18. What scriptures show that we are to witness to those living in common-law marriage?
18 The New World society does not recognize consensual marriage and common-law marriage as complete. That does not mean we dare not preach the truth to persons living in such a marriage. At Jacob’s fountain in the Samaritan city of Sychar Jesus himself talked privately to a Samaritan woman who had had five husbands and whose man then having relations with her was not her husband. To this woman Jesus preached salvation and even confessed that he was the promised Messiah or Christ. (John 4:4-30) If the truth could not be preached to the immoral, how could Paul mention fornicators, adulterers and sodomites as unfit for God’s kingdom and then say to faithful Christians: “Yet that is what some of you were”?—1 Cor. 6:9-11, NW.
19. What does the New World society require of its members as regards common-law marriage and consensual marriage?
19 No one coming into the New World society is permitted to enter into a consensual marriage or a common-law marriage thereafter. As for those who are already in it when the Kingdom message reaches them, they must legalize their marriage with an appropriate legal ceremony before they may be baptized in water in symbol of their having dedicated themselves to God. So they must expressly recognize the legal obligations of marriage as well as put themselves within the protection and other benefits of the law by having the marriage registered and legally recognized. They must have the birth of their children certified legally and must acknowledge their being the parents of them. Then, too, the New World society makes and keeps record of this legal marriage. As it is written: “In whatever condition each one was called, brothers, let him remain in it associated with God.” (1 Cor. 7:24, NW) He cannot be associated with God in it if the condition is unclean.
20. (a) Under what conditions can a consensual marriage be recognized, and under what obligations does this place the woman? (b) In what circumstances must a woman refuse to have anything to do with her onetime consensual husband?
20 Suppose a consensual wife accepts the truth and she wants to have the marriage legalized and registered but the man for selfish reasons absolutely refuses to be talked into it by the woman. The New World society will recognize the marriage as “de facto” provided the helpless woman promises and signs a written statement that she will be faithful to this consensual partner as to a husband and will get the marriage legalized as soon as she can get the man to legalize it. Hence she herself may not thereafter cancel this “de facto” marriage by herself separating from the man. This temporary recognition of her “de facto” marriage gains for the woman no legal benefits but it does result in spiritual benefits to her. Her dedication to God may now be looked upon as accepted by Him and she may be baptized in water and treated as a member of the congregation and entitled to privileges of preaching the Kingdom message. As the apostle Peter advises wives, she will try to bring the man into the truth and thus bring him to an eagerness to legalize their de facto marriage and register it. The registration of a marriage is an obligation that a couple owe to the community in which they live, declaring their relationship as man and wife by law before all the community and before the government under which they live. A man who loves his wife will legalize and register his marriage to her proudly. If a consensual husband will not legalize the marriage and if the woman is not dependent and if she does not choose to declare herself before God’s congregation as his bound wife, she must tell the man to stay away and have nothing further to do with him. She must live single till she can enter legal marriage. In lands or states where the law recognizes common-law marriage, this marriage may be dissolved only by legal steps taken by one or both of the marriage mates.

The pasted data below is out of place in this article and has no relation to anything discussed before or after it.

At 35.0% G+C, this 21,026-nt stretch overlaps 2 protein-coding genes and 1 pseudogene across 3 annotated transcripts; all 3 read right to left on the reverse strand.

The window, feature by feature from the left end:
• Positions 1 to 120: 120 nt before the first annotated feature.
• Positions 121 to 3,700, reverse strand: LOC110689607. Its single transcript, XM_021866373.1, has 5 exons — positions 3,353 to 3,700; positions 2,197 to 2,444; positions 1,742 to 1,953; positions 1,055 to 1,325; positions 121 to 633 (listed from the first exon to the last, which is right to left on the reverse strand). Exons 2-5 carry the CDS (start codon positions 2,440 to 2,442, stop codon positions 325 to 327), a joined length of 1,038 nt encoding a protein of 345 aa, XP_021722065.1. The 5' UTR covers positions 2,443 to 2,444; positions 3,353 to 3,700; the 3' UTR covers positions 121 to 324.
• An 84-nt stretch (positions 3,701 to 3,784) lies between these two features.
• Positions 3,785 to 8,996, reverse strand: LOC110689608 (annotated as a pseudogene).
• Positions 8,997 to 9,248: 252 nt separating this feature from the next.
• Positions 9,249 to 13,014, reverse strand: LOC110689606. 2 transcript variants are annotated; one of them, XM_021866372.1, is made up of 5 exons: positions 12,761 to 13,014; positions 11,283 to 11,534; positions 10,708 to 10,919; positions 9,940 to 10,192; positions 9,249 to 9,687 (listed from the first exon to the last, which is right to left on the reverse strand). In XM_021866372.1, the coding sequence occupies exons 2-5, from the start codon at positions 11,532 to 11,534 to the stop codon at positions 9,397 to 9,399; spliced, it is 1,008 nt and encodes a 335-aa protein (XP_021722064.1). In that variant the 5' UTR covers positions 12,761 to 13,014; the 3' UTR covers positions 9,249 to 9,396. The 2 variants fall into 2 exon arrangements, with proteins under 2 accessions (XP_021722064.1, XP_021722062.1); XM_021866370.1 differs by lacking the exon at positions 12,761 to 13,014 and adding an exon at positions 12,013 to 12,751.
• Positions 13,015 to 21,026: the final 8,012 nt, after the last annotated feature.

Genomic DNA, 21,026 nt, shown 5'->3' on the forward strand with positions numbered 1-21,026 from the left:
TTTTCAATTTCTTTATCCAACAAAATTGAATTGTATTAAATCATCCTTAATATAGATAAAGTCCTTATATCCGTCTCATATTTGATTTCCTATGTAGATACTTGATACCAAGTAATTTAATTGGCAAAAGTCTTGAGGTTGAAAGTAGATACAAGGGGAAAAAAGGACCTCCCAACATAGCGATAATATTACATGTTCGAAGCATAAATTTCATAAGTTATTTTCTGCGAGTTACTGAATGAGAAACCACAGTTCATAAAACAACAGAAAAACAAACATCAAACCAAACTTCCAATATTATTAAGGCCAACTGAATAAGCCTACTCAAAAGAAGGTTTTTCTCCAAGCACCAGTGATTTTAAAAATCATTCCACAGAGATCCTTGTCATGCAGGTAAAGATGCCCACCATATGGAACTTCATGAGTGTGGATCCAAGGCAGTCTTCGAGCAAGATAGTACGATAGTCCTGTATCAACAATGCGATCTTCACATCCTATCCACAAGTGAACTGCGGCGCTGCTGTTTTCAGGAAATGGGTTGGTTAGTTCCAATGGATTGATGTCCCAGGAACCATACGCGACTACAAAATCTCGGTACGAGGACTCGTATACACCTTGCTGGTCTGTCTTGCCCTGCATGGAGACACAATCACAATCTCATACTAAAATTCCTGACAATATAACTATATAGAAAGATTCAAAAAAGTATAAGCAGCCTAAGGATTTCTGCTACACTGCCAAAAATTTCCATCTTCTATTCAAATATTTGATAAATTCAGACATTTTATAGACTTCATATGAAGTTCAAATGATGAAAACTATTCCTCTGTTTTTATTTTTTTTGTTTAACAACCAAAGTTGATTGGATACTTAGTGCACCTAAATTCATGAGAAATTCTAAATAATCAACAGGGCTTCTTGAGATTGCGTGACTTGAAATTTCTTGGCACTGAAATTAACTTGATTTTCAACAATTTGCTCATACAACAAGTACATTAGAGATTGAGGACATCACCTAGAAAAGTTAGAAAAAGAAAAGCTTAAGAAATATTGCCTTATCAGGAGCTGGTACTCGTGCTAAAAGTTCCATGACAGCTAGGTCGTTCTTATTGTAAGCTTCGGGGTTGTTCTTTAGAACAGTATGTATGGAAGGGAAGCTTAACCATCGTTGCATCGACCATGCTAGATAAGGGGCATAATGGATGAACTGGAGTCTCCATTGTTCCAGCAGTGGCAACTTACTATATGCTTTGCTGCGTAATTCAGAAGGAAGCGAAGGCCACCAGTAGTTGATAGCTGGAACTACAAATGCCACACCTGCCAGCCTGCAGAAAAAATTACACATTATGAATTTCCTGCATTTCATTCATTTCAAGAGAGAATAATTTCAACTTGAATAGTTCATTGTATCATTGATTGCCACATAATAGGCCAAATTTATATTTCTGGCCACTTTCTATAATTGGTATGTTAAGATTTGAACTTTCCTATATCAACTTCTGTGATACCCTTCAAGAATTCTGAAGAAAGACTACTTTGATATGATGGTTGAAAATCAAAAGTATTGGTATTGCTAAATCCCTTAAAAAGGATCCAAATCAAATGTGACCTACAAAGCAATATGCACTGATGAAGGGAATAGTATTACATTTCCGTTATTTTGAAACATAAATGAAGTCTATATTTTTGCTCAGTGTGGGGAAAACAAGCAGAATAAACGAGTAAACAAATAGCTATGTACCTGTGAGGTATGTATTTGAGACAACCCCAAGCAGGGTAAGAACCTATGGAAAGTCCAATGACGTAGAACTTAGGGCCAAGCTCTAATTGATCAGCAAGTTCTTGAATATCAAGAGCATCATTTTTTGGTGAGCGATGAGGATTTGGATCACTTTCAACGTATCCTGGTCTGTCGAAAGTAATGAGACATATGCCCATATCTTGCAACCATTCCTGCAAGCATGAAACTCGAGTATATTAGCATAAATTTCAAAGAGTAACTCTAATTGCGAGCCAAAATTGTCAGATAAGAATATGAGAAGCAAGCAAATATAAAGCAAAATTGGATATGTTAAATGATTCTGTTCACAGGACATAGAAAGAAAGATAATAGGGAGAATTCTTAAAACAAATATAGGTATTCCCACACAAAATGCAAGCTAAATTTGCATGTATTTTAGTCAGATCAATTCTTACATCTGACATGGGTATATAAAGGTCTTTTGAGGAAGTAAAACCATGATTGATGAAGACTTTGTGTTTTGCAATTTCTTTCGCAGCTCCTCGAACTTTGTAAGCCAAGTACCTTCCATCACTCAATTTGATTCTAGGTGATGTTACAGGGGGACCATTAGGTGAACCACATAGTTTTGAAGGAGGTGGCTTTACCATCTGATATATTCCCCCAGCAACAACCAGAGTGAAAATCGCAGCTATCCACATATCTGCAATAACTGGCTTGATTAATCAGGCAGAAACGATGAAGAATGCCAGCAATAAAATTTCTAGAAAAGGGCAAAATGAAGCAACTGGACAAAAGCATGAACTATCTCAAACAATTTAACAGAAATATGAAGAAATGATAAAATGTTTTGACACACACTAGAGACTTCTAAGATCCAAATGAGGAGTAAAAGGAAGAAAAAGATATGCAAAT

21, 22. (a) What must a man do if the truth finds him in consensual marriage with two wives? (b) If one or both women accept the truth what is their responsibility?
21 In many Catholic-controlled lands a man will carry on two or more consensual marriages at the same time. Here a case presents itself of where two of his women take up the message of God’s kingdom, the man also accepting the message or not doing so. How can the dedication of any one or all of them be viewed as acceptable to God and how can a baptism in water be performed in symbol thereof? If the man takes the truth, he must decide which of the two or more women he wants as his wife and get legally married to her and have no further relations with any of the others. If he does not come into the truth, it is then up to the two women. Both cannot continue relations with the same man in support of fornication. One must arrange with the man to be his one woman and get him to legalize their marriage or she must declare herself before the congregation as bound to him as his chosen woman until legalization is possible. The other woman must recognize this arrangement and have no further relations with the man. Otherwise, both women must have nothing further to do with the man, especially if he is still carrying on other consensual arrangements with other women. They cannot be rendering wifely privileges to a polygynous man.
22 More on this discussion of marriage problems and of the Scriptural view of singleness will appear in the next succeeding issue of The Watchtower.